Travel Tips for People Living With HIV
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Many of the newer HIV drugs have fairly easy dosing schedules. Compared to the "old days" when people living with HIV (HIV+) took handfuls of pills three and four times a day, some people are now fortunate enough to be able to take one or two pills just once or twice a day.
Whether you are taking one pill or several, from home or an exciting travel destination, it is still important to stick to your assigned dosing schedule. Traveling with your HIV drugs -- and staying on your schedule -- can seem a bit hard or scary at first, but HIV should not prevent anyone who needs to travel for work or wants to see old friends or new places from doing so. And once you get the hang of it, it can be quite easy to manage your meds while you are on the road.
It is one thing if you forget your socks, or your shaving kit, or even your address book. You can replace those items when you reach your destination or you can get along without them. You can not get along without your HIV drugs, not even for a day, so pack them first -- and pack them carefully.
Count out your pills for how long you will be away and transfer them to appropriate containers. It is wise to take a two-day backup supply of your HIV drugs with you in case of any travel delays. At home you may use a subdivided seven-day plastic pillbox to hold all your drugs, but for travel it is often more convenient to carry your pills in something smaller, like relabeled film canisters, sturdy, resealable plastic bags, or even a pocket-sized plastic tackle box. However, if you are traveling internationally or anywhere by plane, you should carry your meds in their original bottles clearly marked with the prescribing information so that security or customs will not give you too much trouble.
Pack your pills in a carry-on bag -- and nowhere else. There is no guarantee that your flight will depart on time or arrive on time or that checked baggage will be waiting for you at your destination.
If you carry your pills on board, you can take any doses you need while on the plane and you will be prepared to take additional doses later if there is any sort of travel delay. The airline may not be able to keep to its flying schedule, but you will be able to keep to your dosing schedule and that is the important thing.
The HIV drug regimen you are on may have dietary restrictions: certain pills should be taken on an empty stomach, others must be taken with a meal or snack, and all of them should be taken on schedule.
Not all airlines offer food on flights these days, and even if they do, there is no way of knowing when you will get fed on an airplane, or whether the food will be anything you want to eat. It is best to carry food with you if you need to eat when you take your medicine.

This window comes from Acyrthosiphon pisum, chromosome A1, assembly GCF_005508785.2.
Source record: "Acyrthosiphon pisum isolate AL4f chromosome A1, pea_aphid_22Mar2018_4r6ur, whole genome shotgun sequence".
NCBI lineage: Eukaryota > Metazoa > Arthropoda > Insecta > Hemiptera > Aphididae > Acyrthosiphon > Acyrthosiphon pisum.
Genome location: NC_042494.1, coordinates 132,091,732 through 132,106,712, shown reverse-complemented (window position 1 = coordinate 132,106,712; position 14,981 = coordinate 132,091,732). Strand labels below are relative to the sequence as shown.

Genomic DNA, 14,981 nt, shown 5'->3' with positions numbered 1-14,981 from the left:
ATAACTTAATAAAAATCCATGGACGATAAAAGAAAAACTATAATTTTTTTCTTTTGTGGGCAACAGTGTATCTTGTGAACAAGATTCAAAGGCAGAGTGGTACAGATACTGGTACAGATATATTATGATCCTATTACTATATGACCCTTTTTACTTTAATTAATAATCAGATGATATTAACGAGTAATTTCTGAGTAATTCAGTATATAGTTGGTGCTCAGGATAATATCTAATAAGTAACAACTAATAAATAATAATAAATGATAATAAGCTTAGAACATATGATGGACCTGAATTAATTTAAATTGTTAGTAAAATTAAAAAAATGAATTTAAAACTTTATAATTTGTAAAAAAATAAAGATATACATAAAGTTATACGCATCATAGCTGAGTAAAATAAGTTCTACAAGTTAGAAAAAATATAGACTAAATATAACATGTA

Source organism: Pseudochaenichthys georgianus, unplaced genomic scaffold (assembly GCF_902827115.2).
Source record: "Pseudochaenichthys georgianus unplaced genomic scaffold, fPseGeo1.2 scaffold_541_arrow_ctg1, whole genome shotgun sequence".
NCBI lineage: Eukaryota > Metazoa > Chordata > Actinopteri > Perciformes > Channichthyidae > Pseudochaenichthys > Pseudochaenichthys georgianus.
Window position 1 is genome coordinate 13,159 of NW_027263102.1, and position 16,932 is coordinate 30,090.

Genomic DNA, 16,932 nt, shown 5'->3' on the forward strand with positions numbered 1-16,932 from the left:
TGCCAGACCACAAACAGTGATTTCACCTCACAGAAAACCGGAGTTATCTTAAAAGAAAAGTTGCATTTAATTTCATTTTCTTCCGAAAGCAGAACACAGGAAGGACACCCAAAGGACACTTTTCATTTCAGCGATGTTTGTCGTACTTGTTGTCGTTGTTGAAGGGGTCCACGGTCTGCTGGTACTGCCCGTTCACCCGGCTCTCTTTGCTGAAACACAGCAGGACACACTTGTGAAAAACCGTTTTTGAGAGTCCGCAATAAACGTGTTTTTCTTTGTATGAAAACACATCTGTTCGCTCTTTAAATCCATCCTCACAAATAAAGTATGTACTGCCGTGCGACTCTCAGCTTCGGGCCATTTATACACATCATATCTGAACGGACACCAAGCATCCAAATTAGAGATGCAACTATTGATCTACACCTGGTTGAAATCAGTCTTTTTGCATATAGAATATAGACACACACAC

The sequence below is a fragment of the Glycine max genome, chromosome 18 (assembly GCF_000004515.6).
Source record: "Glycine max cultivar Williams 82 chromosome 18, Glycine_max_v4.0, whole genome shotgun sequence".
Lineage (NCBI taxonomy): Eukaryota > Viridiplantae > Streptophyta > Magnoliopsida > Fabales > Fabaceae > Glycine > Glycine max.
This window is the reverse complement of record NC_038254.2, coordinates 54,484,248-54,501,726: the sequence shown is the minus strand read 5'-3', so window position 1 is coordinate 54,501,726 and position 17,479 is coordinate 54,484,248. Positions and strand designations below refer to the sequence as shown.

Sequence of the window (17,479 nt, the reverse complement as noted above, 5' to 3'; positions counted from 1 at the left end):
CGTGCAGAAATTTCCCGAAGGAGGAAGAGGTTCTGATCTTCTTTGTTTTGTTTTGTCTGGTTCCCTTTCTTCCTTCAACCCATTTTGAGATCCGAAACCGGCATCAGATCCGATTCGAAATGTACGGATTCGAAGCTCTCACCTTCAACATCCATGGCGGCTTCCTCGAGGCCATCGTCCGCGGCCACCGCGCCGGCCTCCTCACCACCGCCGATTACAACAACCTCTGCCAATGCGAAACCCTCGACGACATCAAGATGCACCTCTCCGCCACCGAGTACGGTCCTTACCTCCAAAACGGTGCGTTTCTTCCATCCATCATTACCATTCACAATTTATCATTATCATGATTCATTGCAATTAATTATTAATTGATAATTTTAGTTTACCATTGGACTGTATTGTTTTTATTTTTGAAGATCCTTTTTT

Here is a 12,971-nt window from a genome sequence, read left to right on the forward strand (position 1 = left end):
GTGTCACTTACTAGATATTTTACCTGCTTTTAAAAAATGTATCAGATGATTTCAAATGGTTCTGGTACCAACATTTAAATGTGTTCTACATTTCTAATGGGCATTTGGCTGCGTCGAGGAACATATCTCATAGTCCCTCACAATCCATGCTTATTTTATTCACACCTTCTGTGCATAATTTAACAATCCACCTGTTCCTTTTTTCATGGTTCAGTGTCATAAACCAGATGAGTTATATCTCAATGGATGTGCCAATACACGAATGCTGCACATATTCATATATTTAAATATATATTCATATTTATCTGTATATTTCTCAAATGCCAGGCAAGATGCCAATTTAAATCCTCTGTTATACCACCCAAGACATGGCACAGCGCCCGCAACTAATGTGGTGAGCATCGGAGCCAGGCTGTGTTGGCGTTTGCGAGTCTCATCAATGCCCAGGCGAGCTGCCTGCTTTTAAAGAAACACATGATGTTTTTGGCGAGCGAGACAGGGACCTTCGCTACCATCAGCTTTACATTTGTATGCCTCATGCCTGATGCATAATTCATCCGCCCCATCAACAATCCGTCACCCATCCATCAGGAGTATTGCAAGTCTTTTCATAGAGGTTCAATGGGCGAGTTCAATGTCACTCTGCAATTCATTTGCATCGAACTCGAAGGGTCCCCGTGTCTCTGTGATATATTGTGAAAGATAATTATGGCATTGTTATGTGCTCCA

The same is true for water. If you are driving or taking a bus or train, you should bring your own. However, with some of the latest airport restrictions you may have to ask for water rather than take it on board with you. Most of the time the flight attendants will help you out by bringing a glass of water right away if you mention that you need to take medicine.
Asking for water as soon as you board the plane is a good plan. If you have ever flown across the country, you may have noticed how long it can take a group of flight attendants to get down the aisles of an airplane with a beverage for each passenger. You may find yourself with a very dry mouth and unable to swallow even a single pill, so it is important to ask for water in advance!
Beyond that, if you are flying, it is good to drink plenty of fluids; the recycled air on airplanes is very dry and several hours of flying can be dehydrating. To varying degrees, dehydration (having too little water in your body) affects all passengers on long flights, and HIV+ people need to be especially careful that they do not allow themselves to get dehydrated. So take every opportunity to get a beverage and make a point of drinking throughout the flight, not simply when you feel thirsty. Thirst is a sensation we often feel after we have already become slightly dehydrated.
This article was provided by The Well Project. Visit The Well Project's Web site to learn more about their resources and initiatives for women living with HIV. The Well Project shares its content with TheBody.com to ensure all people have access to the highest quality treatment information available. The Well Project receives no advertising revenue from TheBody.com or the advertisers on this site. No advertiser on this site has any editorial input into The Well Project's content.
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